How bad is the corn crop? That’s the million-dollar question. USDA has lowered its harvest predictions to just slightly above 10 billion bu., but analysts contend the number is either largely overstated or understated. This is unique because the drought is not something new, and harvest is already well underway in parts of the Corn Belt.
The crop is made, so why is there still such debate about the crop size? While everyone agrees it will be dramatically smaller, just how much smaller is still in debate. Part of that is due to conflicting information. The eastern Corn Belt, for instance, appears to have been brutalized by the weather, while the fringe areas of the Corn Belt are better than expected. In addition, we have record acreage and we’re likely to see record acreage harvested in one form or another.
Yet, we’re also expecting yields to be off of the trend line to a degree we haven’t seen for a long time. Then you throw in the new marketplace created with the subsidization of the ethanol industry and there seems to be some real uncertainty about where prices will land this fall. Has the market priced in the current harvest at today’s record prices or is there significant more upside potential?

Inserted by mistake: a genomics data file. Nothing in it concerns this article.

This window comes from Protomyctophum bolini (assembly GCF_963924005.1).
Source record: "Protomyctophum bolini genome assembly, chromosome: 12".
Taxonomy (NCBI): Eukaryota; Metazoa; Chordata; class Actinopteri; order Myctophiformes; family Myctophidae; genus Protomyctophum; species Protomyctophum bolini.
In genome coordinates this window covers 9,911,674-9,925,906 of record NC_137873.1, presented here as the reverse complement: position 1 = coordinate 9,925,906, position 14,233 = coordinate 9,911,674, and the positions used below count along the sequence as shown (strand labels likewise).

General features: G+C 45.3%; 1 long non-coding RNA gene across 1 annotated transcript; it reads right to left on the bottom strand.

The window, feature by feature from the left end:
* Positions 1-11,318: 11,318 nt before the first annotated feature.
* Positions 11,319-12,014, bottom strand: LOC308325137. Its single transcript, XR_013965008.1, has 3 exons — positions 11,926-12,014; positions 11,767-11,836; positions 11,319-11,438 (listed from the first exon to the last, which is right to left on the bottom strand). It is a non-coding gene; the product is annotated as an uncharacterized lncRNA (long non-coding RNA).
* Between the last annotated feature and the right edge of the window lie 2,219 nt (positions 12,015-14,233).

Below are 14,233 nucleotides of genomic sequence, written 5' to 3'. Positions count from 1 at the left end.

My View From The Country Blog: Corn Crop Woes Take A Toll On Cattle
Because of the widespread nature of this drought, the implications for the industry go far beyond the effect that corn prices will have on calf prices this fall. But while the difference between $8/bu. and $10/bu. corn is monumental in the short term, the greatest impact for the cattle industry is likely to be in the long term.
$10/bu. corn will cause massive liquidation in the short term and affect the size of the industry in the long term – even when weather conditions improve. The added volatility and uncertainty make all of the marketing and management decisions created by this drought all the more difficult, while increasing their significance at the same time. The stakes have never been higher.